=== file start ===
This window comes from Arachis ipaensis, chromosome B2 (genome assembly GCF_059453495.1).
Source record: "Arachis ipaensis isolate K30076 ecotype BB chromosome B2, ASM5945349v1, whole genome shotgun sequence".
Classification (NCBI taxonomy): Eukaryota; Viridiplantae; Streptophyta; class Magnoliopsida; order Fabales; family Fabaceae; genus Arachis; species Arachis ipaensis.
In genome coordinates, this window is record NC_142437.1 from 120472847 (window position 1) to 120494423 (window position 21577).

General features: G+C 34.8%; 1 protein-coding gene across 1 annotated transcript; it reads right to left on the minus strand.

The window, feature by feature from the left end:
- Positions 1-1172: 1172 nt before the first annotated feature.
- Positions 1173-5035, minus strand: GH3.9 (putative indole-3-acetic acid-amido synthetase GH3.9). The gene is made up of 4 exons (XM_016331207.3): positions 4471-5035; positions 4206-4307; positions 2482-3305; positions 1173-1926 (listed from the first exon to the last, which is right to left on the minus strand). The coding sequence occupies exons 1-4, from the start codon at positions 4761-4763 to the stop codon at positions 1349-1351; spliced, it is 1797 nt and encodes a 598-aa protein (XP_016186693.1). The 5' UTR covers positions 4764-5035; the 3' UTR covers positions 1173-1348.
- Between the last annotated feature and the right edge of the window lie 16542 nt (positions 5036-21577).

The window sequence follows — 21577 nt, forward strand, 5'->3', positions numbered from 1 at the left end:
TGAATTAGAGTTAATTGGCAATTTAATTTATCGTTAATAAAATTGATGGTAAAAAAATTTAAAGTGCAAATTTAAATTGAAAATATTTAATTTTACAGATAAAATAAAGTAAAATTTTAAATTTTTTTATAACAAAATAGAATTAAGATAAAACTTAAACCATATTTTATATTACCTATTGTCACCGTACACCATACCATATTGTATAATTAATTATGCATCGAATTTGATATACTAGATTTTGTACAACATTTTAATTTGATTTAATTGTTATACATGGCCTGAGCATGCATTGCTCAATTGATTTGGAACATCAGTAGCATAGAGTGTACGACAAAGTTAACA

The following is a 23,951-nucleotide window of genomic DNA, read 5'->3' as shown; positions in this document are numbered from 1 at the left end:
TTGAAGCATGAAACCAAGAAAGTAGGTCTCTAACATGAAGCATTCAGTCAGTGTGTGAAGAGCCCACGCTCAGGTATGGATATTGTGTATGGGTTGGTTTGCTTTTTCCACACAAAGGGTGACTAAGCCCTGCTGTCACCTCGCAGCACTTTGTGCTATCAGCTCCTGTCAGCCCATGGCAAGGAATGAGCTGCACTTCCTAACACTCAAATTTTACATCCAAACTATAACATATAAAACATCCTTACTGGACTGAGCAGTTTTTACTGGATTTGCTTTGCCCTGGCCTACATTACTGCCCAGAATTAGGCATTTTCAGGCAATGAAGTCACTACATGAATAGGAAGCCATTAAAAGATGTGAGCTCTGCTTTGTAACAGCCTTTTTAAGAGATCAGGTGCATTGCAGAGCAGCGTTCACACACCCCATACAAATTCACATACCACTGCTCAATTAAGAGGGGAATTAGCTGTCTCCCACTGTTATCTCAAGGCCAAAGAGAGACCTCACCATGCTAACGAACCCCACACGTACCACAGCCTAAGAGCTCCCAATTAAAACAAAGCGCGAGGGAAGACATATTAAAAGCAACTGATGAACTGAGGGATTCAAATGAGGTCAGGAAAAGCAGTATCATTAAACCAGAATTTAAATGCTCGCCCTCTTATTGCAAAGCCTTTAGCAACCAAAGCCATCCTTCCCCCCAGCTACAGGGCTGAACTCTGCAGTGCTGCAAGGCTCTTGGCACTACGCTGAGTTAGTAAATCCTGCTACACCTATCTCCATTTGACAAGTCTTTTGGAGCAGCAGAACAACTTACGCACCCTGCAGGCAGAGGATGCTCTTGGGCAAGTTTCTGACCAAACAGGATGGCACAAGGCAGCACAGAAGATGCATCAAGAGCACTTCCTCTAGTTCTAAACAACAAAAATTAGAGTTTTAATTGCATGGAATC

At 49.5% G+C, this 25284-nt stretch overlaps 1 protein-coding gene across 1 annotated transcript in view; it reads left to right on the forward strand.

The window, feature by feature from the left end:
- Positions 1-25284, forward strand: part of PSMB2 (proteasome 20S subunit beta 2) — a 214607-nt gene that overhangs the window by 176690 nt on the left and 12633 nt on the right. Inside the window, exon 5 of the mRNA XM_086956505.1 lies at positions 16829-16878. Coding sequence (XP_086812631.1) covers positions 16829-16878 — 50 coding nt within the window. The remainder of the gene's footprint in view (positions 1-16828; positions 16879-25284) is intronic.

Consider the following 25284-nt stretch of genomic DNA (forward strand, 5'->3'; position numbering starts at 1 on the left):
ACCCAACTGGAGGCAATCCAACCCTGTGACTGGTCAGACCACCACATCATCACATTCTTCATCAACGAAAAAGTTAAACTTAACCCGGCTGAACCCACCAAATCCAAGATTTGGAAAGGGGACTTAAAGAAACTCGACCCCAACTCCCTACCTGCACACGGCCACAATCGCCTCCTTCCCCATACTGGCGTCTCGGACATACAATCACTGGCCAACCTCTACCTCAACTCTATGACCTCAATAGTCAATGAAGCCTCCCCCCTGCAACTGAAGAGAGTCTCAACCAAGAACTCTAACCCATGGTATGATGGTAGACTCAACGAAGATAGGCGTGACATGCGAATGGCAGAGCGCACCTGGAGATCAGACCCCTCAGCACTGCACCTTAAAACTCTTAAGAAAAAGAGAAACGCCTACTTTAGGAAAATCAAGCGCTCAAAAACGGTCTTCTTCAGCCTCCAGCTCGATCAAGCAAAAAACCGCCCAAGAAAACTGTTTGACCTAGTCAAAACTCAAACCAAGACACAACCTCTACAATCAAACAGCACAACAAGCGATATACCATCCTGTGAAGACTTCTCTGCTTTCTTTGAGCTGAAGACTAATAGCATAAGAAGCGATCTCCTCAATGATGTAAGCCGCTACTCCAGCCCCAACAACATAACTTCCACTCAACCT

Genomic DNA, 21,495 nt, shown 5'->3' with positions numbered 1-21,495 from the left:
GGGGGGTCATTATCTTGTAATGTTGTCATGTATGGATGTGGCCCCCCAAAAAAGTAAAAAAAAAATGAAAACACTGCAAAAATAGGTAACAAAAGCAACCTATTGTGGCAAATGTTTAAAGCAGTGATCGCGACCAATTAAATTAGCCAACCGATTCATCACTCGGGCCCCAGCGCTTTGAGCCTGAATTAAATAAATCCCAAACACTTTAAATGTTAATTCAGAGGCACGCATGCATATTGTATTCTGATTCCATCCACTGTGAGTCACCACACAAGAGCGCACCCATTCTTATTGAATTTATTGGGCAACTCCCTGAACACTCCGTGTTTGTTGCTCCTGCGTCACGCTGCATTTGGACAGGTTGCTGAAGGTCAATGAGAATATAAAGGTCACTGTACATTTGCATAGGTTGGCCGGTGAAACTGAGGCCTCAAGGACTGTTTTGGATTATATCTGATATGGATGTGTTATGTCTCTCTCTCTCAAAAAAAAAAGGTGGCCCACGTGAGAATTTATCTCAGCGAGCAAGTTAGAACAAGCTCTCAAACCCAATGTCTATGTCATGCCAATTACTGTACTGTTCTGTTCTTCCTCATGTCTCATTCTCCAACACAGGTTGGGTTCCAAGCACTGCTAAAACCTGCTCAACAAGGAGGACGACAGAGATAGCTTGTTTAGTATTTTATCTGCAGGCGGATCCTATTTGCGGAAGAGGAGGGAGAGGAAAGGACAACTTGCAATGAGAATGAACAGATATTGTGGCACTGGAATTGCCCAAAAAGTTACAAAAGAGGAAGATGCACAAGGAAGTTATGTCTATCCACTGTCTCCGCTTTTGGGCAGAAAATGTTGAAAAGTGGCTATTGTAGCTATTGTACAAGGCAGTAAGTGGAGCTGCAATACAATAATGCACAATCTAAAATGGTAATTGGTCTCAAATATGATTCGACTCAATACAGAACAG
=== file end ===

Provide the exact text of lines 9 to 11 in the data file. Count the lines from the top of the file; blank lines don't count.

- Between the last annotated feature and the right edge of the window lie 16542 nt (positions 5036-21577).

The window sequence follows — 21577 nt, forward strand, 5'->3', positions numbered from 1 at the left end:
TGAATTAGAGTTAATTGGCAATTTAATTTATCGTTAATAAAATTGATGGTAAAAAAATTTAAAGTGCAAATTTAAATTGAAAATATTTAATTTTACAGATAAAATAAAGTAAAATTTTAAATTTTTTTATAACAAAATAGAATTAAGATAAAACTTAAACCATATTTTATATTACCTATTGTCACCGTACACCATACCATATTGTATAATTAATTATGCATCGAATTTGATATACTAGATTTTGTACAACATTTTAATTTGATTTAATTGTTATACATGGCCTGAGCATGCATTGCTCAATTGATTTGGAACATCAGTAGCATAGAGTGTACGACAAAGTTAACA